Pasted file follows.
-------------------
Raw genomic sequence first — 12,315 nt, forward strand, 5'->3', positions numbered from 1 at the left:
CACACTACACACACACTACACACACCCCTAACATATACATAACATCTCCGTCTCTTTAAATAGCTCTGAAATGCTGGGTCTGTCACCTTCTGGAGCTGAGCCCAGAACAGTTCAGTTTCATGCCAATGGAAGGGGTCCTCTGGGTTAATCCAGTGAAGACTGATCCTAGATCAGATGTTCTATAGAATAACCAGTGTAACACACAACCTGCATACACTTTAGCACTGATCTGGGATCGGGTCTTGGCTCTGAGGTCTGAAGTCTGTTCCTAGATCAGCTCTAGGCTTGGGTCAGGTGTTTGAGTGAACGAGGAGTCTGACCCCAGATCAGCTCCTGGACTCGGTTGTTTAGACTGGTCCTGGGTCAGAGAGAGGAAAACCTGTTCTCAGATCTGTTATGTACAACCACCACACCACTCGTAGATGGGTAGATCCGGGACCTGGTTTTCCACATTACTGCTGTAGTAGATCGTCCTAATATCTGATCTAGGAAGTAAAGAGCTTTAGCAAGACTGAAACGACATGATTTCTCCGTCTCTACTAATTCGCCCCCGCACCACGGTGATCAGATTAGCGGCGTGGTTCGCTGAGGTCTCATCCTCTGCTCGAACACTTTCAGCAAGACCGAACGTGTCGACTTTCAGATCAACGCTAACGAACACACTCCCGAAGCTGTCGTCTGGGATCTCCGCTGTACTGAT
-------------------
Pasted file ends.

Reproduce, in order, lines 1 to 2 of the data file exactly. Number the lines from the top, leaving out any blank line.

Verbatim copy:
Raw genomic sequence first — 12,315 nt, forward strand, 5'->3', positions numbered from 1 at the left:
CACACTACACACACACTACACACACCCCTAACATATACATAACATCTCCGTCTCTTTAAATAGCTCTGAAATGCTGGGTCTGTCACCTTCTGGAGCTGAGCCCAGAACAGTTCAGTTTCATGCCAATGGAAGGGGTCCTCTGGGTTAATCCAGTGAAGACTGATCCTAGATCAGATGTTCTATAGAATAACCAGTGTAACACACAACCTGCATACACTTTAGCACTGATCTGGGATCGGGTCTTGGCTCTGAGGTCTGAAGTCTGTTCCTAGATCAGCTCTAGGCTTGGGTCAGGTGTTTGAGTGAACGAGGAGTCTGACCCCAGATCAGCTCCTGGACTCGGTTGTTTAGACTGGTCCTGGGTCAGAGAGAGGAAAACCTGTTCTCAGATCTGTTATGTACAACCACCACACCACTCGTAGATGGGTAGATCCGGGACCTGGTTTTCCACATTACTGCTGTAGTAGATCGTCCTAATATCTGATCTAGGAAGTAAAGAGCTTTAGCAAGACTGAAACGACATGATTTCTCCGTCTCTACTAATTCGCCCCCGCACCACGGTGATCAGATTAGCGGCGTGGTTCGCTGAGGTCTCATCCTCTGCTCGAACACTTTCAGCAAGACCGAACGTGTCGACTTTCAGATCAACGCTAACGAACACACTCCCGAAGCTGTCGTCTGGGATCTCCGCTGTACTGAT